Did you think she’d just arrive on the scene knocking on the door like the long-expected killers in a Hemingway short story, or dressed in a red vinyl coat like a Venice-haunting dwarf in the movies?
And again, ask yourself, isn’t it right that she should be a sumptuous long-legged blonde, with tousled hair, emerald-green eyes, pale skin, and cheekbones to kill for? The saving grace of fate, or mere coincidence?
“What now?” Jonathan asks.
Through the open curtains of the hotel room, he can see the evening darkness take hold of the sky and, beyond the Villa Stella’s shrubbery, descend on the Lido. If he closes his eyes, he can imagine the pinpoint myriad lights across the lagoon illuminating the floating city. The thought occurs to him that he’s never been to Venice at acqua alta when the water surges across Piazza San Marco.
There are so many things he’s never seen or done.
“Do you want to keep the light on or should we switch it off,” Emma asks, a note of tender concern in her voice.
Jonathan deliberates with himself just one brief moment.
“I think I’d like to keep the light on,” he replies. “It would be nice to see everything. Clearly.”
“Good choice,” she says.
Once again he finds himself sitting on the corner of the bed while Emma stands just a few feet away, watching him, a halo of dying light circling her hair as the day retreats in the distance.
Jonathan sighs. Takes a deep breath. The room is relatively small. There are few hotel rooms he can remember passing through in his travels that were truly large, for reason of budget. He’d feel lost in a large room. It also made him feel closer to them. The women. Cathleen in the Radisson at Heathrow; Claudia in the Hotel de l’Odéon in Paris; Ingeborg at the Prince Conti in New Orleans; Marilena in the Holiday Inn Towers in Chicago, or Nicole in that Seattle skyscraper of a joint whose name has now faded back into the abyss of memory; and New York, New York, Lisa in the Algonquin—the smallest room of all—and Giulietta at the Washington Square Hotel. And Giulietta again at the Condal in Barcelona, and the Pensione Dezi in Rome, and the rented one-story villa by the lake, and here and there and everywhere, he can’t even recall the full catalog of places they visited together after the initial encounter here at the Villa Stella. All the rooms of his life.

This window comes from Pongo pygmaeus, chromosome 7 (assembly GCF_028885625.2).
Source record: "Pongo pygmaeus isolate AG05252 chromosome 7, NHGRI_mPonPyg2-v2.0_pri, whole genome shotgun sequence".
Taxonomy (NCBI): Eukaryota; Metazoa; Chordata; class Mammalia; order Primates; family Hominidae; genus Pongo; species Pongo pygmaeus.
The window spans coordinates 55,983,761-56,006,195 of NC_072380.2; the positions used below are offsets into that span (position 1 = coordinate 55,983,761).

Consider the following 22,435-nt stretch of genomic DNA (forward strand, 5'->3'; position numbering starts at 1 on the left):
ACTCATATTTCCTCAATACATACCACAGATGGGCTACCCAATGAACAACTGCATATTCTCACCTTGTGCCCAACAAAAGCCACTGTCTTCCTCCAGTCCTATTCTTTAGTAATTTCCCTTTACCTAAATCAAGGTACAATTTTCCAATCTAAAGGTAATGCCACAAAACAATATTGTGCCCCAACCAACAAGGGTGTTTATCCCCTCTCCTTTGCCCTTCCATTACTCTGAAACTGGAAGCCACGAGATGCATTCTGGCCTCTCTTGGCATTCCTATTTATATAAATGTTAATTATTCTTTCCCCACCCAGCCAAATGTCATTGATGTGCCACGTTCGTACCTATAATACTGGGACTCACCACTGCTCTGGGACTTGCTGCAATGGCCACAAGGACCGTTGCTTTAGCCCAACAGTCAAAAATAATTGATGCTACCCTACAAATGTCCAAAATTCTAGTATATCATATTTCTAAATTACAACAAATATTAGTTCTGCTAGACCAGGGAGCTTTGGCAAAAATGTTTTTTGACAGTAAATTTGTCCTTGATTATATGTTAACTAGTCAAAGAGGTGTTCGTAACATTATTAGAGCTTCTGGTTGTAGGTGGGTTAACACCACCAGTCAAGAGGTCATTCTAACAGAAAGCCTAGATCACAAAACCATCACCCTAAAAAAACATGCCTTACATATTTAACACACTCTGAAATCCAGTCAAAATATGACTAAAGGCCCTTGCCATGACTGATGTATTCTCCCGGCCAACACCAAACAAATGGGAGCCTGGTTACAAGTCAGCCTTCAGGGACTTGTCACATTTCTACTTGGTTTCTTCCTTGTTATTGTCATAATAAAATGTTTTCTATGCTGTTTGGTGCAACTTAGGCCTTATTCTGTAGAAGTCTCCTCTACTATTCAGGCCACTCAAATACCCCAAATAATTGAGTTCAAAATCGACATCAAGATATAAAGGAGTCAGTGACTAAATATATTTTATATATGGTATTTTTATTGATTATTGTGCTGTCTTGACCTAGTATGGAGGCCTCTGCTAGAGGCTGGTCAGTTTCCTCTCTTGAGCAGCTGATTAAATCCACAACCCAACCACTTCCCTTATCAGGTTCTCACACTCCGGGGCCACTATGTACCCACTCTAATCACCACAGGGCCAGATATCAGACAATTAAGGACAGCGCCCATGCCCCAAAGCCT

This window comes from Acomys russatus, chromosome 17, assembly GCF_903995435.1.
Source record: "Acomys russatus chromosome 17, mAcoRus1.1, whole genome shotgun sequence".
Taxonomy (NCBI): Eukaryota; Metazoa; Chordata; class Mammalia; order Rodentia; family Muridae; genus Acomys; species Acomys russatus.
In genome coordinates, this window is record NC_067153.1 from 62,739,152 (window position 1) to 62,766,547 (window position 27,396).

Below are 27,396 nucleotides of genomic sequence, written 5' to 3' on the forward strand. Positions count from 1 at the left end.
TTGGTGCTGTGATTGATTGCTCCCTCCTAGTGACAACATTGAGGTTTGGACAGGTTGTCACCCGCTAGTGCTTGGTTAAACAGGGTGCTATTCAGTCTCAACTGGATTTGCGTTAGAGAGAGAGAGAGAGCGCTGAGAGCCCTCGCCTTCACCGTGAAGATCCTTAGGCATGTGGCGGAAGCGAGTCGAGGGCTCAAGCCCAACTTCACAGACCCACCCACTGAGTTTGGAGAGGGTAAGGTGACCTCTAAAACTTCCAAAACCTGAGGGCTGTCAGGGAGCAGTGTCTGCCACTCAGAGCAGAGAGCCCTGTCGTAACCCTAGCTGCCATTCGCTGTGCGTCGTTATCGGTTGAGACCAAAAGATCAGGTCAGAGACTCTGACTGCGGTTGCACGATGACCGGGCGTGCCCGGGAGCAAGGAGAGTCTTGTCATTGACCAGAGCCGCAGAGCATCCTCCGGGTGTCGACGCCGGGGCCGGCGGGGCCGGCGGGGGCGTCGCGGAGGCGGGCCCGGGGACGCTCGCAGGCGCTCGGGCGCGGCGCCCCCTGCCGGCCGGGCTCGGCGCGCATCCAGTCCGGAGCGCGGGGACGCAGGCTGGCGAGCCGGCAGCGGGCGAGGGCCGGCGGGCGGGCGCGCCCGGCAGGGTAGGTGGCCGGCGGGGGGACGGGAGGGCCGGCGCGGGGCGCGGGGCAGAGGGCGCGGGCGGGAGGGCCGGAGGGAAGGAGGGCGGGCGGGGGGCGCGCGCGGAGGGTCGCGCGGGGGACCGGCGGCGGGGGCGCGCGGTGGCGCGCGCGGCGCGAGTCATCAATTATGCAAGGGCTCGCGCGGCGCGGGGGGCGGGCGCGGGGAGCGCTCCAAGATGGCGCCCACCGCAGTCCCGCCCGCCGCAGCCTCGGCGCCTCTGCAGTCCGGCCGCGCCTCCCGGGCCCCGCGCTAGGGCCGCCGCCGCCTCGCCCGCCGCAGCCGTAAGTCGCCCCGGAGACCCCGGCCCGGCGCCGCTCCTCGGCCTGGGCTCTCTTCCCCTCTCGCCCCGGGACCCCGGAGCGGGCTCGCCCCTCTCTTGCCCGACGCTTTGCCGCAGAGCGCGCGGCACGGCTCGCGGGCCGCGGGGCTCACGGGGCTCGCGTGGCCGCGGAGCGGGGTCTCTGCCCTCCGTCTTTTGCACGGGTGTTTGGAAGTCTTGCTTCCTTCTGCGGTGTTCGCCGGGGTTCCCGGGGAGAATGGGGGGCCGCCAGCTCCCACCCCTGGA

Emma stands motionless. He can smell her perfume. An ever so fleeting touch of Anais Anais tempered with a darker note that softens the floral peaks of the fragrance, no doubt the intrinsic odor of her skin, a smell unique to her. An obscene thought flashes across his mind, speculation on the way her cunt might smell, a subtlety of juices and heat and ardor. Or taste.